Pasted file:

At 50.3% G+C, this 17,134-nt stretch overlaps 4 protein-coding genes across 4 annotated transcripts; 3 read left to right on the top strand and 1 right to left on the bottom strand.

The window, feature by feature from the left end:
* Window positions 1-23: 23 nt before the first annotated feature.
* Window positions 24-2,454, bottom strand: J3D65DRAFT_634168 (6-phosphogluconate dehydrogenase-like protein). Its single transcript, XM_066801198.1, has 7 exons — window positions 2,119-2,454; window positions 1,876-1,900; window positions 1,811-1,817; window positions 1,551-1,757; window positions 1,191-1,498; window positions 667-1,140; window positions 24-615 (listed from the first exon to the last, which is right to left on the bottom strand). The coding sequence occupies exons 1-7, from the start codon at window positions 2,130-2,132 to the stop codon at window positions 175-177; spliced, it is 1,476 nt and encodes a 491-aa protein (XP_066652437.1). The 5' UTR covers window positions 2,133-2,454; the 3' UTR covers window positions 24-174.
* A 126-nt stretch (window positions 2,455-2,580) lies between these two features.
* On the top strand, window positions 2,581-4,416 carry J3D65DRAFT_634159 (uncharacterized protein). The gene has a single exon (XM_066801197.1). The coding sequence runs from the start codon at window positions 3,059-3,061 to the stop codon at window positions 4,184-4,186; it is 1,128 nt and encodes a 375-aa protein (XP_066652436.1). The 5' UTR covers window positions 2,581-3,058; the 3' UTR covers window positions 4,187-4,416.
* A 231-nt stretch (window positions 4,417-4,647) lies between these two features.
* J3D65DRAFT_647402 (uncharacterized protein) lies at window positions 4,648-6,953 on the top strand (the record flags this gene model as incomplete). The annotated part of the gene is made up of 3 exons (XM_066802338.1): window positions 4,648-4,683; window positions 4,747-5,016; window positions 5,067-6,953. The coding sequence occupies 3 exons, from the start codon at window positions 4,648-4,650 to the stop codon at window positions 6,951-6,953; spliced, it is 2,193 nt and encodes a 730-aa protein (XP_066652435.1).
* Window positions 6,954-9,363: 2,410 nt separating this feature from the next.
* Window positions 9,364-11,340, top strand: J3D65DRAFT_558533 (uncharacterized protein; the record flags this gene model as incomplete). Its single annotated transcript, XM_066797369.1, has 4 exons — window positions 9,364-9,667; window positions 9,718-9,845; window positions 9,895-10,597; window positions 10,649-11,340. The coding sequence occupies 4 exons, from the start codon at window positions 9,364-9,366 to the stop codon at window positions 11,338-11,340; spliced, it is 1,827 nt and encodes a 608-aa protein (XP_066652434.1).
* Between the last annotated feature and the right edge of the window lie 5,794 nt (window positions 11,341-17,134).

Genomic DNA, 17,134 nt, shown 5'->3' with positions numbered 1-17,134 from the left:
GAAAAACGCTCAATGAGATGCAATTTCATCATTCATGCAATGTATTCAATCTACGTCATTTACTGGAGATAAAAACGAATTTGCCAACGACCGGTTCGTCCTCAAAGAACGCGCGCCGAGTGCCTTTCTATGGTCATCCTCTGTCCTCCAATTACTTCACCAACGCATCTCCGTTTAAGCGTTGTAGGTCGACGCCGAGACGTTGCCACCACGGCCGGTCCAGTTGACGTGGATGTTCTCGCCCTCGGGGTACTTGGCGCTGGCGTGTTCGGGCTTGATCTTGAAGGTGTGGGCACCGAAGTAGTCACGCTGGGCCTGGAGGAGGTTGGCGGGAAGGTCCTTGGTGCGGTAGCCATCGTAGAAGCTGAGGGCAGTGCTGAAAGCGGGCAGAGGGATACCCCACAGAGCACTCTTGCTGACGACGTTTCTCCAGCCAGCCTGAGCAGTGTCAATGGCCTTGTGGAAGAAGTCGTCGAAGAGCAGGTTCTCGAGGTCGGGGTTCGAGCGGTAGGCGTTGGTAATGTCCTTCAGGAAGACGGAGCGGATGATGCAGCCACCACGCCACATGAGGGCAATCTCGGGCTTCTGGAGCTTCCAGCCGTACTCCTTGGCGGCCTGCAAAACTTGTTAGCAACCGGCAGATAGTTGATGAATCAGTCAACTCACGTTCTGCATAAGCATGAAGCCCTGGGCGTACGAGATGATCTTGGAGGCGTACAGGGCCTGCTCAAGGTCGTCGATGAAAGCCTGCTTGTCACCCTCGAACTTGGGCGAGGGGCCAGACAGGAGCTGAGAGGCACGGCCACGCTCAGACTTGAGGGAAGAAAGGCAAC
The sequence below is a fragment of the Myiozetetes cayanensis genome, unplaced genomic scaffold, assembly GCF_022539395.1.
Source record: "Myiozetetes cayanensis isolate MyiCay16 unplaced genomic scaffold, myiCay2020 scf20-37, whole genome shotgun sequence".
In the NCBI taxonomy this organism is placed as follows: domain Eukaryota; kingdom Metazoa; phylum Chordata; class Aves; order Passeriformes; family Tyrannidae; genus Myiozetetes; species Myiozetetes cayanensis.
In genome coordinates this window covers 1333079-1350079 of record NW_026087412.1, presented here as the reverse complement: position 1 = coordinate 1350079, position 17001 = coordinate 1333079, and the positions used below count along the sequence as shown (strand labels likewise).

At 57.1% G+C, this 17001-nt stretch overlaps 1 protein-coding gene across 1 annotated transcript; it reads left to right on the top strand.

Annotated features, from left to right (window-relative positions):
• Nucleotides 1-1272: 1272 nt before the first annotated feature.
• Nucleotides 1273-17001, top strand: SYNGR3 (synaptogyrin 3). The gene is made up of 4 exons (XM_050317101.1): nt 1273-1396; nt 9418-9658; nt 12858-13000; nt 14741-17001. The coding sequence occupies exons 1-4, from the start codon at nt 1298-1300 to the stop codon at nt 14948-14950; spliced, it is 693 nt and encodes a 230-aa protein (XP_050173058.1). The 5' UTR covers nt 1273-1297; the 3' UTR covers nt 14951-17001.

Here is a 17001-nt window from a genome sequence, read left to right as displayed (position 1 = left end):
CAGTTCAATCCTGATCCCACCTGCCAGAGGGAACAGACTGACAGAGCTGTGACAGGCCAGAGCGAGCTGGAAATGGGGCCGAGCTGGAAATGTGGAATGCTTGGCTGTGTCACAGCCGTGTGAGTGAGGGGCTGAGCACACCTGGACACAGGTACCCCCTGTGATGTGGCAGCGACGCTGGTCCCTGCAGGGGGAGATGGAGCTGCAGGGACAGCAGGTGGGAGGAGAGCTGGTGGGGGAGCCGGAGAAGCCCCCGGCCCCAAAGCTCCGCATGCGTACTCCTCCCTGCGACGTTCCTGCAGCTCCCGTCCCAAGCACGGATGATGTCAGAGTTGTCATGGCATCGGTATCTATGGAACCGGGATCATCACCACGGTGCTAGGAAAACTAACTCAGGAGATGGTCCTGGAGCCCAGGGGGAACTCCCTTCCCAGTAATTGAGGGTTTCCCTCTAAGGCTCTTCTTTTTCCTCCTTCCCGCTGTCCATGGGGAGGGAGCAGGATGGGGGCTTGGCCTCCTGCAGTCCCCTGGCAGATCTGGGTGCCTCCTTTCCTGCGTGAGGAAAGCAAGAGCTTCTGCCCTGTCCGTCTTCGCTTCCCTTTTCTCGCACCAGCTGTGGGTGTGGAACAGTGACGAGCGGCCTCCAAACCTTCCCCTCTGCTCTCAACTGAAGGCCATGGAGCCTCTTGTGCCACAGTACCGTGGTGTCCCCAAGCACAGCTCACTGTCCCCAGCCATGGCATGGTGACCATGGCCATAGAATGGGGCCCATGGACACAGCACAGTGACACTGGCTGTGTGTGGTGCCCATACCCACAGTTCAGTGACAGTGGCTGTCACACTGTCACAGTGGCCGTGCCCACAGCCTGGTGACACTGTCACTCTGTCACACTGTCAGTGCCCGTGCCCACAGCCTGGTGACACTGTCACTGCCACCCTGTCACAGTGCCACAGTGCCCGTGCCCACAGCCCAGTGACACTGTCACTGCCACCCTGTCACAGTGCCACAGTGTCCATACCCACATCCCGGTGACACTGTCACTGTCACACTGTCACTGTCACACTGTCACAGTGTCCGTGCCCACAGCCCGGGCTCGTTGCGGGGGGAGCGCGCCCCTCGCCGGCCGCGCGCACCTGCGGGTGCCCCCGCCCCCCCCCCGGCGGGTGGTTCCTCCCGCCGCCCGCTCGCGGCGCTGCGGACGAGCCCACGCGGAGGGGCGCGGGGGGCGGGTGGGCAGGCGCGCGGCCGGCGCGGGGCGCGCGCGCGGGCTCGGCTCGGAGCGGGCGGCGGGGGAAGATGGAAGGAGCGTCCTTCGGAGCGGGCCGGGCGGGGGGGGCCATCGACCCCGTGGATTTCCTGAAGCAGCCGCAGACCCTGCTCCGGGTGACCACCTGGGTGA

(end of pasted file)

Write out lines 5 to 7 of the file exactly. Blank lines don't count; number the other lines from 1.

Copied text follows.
* A 126-nt stretch (window positions 2,455-2,580) lies between these two features.
* On the top strand, window positions 2,581-4,416 carry J3D65DRAFT_634159 (uncharacterized protein). The gene has a single exon (XM_066801197.1). The coding sequence runs from the start codon at window positions 3,059-3,061 to the stop codon at window positions 4,184-4,186; it is 1,128 nt and encodes a 375-aa protein (XP_066652436.1). The 5' UTR covers window positions 2,581-3,058; the 3' UTR covers window positions 4,187-4,416.
* A 231-nt stretch (window positions 4,417-4,647) lies between these two features.